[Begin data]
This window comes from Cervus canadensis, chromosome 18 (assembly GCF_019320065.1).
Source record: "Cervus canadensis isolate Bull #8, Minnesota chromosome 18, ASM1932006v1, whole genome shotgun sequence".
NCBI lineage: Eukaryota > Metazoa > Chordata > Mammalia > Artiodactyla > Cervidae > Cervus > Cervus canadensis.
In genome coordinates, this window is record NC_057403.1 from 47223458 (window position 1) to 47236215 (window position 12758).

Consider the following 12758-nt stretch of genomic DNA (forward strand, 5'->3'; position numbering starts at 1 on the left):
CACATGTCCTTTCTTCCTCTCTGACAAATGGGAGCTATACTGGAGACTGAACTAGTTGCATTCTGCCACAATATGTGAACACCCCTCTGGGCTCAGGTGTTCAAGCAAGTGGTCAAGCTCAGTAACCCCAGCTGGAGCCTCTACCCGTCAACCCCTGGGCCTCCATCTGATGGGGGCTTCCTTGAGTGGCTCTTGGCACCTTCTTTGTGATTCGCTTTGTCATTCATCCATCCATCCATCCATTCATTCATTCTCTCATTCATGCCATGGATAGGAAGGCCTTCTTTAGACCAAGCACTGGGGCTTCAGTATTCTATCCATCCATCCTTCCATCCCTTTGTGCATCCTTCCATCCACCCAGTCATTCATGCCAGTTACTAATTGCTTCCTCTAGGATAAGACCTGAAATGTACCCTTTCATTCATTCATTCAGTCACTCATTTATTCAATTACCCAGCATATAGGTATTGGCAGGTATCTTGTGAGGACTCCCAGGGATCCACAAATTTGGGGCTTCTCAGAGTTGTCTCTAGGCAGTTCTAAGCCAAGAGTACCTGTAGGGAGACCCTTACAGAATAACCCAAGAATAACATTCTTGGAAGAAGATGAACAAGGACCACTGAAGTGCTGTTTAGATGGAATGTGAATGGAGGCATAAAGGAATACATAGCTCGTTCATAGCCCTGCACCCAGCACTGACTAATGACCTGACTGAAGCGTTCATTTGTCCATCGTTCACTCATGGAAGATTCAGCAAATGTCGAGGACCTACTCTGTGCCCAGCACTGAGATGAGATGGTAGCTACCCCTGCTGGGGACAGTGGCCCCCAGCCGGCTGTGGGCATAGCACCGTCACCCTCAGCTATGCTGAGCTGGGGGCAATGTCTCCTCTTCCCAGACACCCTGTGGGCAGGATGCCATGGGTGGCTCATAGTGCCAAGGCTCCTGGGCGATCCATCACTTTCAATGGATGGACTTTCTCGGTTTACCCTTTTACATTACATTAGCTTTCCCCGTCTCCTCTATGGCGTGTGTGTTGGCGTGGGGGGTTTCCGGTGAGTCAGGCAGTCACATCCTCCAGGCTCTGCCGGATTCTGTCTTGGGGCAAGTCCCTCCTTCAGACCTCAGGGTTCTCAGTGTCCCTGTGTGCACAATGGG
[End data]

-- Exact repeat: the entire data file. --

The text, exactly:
This window comes from Cervus canadensis, chromosome 18 (assembly GCF_019320065.1).
Source record: "Cervus canadensis isolate Bull #8, Minnesota chromosome 18, ASM1932006v1, whole genome shotgun sequence".
NCBI lineage: Eukaryota > Metazoa > Chordata > Mammalia > Artiodactyla > Cervidae > Cervus > Cervus canadensis.
In genome coordinates, this window is record NC_057403.1 from 47223458 (window position 1) to 47236215 (window position 12758).

Consider the following 12758-nt stretch of genomic DNA (forward strand, 5'->3'; position numbering starts at 1 on the left):
CACATGTCCTTTCTTCCTCTCTGACAAATGGGAGCTATACTGGAGACTGAACTAGTTGCATTCTGCCACAATATGTGAACACCCCTCTGGGCTCAGGTGTTCAAGCAAGTGGTCAAGCTCAGTAACCCCAGCTGGAGCCTCTACCCGTCAACCCCTGGGCCTCCATCTGATGGGGGCTTCCTTGAGTGGCTCTTGGCACCTTCTTTGTGATTCGCTTTGTCATTCATCCATCCATCCATCCATTCATTCATTCTCTCATTCATGCCATGGATAGGAAGGCCTTCTTTAGACCAAGCACTGGGGCTTCAGTATTCTATCCATCCATCCTTCCATCCCTTTGTGCATCCTTCCATCCACCCAGTCATTCATGCCAGTTACTAATTGCTTCCTCTAGGATAAGACCTGAAATGTACCCTTTCATTCATTCATTCAGTCACTCATTTATTCAATTACCCAGCATATAGGTATTGGCAGGTATCTTGTGAGGACTCCCAGGGATCCACAAATTTGGGGCTTCTCAGAGTTGTCTCTAGGCAGTTCTAAGCCAAGAGTACCTGTAGGGAGACCCTTACAGAATAACCCAAGAATAACATTCTTGGAAGAAGATGAACAAGGACCACTGAAGTGCTGTTTAGATGGAATGTGAATGGAGGCATAAAGGAATACATAGCTCGTTCATAGCCCTGCACCCAGCACTGACTAATGACCTGACTGAAGCGTTCATTTGTCCATCGTTCACTCATGGAAGATTCAGCAAATGTCGAGGACCTACTCTGTGCCCAGCACTGAGATGAGATGGTAGCTACCCCTGCTGGGGACAGTGGCCCCCAGCCGGCTGTGGGCATAGCACCGTCACCCTCAGCTATGCTGAGCTGGGGGCAATGTCTCCTCTTCCCAGACACCCTGTGGGCAGGATGCCATGGGTGGCTCATAGTGCCAAGGCTCCTGGGCGATCCATCACTTTCAATGGATGGACTTTCTCGGTTTACCCTTTTACATTACATTAGCTTTCCCCGTCTCCTCTATGGCGTGTGTGTTGGCGTGGGGGGTTTCCGGTGAGTCAGGCAGTCACATCCTCCAGGCTCTGCCGGATTCTGTCTTGGGGCAAGTCCCTCCTTCAGACCTCAGGGTTCTCAGTGTCCCTGTGTGCACAATGGG